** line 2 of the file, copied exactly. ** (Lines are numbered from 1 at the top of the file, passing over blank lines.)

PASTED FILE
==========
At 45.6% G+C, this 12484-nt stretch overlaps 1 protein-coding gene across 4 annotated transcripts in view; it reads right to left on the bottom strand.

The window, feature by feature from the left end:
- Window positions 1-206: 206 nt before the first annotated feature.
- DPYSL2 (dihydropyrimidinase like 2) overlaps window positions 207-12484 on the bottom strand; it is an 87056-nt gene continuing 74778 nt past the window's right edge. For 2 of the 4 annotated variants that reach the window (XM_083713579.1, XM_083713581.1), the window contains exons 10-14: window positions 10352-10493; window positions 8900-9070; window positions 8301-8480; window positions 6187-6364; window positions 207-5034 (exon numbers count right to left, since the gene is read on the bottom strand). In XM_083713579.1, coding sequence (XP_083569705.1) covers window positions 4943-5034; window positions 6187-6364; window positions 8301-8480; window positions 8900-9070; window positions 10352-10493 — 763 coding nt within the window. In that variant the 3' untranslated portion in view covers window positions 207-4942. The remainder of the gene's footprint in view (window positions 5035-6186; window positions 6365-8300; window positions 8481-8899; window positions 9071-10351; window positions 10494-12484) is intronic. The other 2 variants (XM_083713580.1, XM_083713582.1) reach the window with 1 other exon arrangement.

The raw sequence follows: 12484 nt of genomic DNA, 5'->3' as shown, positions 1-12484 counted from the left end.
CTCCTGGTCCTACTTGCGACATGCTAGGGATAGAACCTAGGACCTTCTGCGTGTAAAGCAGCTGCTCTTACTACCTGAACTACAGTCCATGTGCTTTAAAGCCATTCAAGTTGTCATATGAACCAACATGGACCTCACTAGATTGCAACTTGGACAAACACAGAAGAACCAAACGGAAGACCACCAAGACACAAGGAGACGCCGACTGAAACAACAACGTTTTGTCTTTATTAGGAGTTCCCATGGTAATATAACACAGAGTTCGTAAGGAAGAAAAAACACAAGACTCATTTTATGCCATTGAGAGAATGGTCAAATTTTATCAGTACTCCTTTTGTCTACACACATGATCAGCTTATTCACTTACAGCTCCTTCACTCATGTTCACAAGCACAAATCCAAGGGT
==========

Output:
The window, feature by feature from the left end: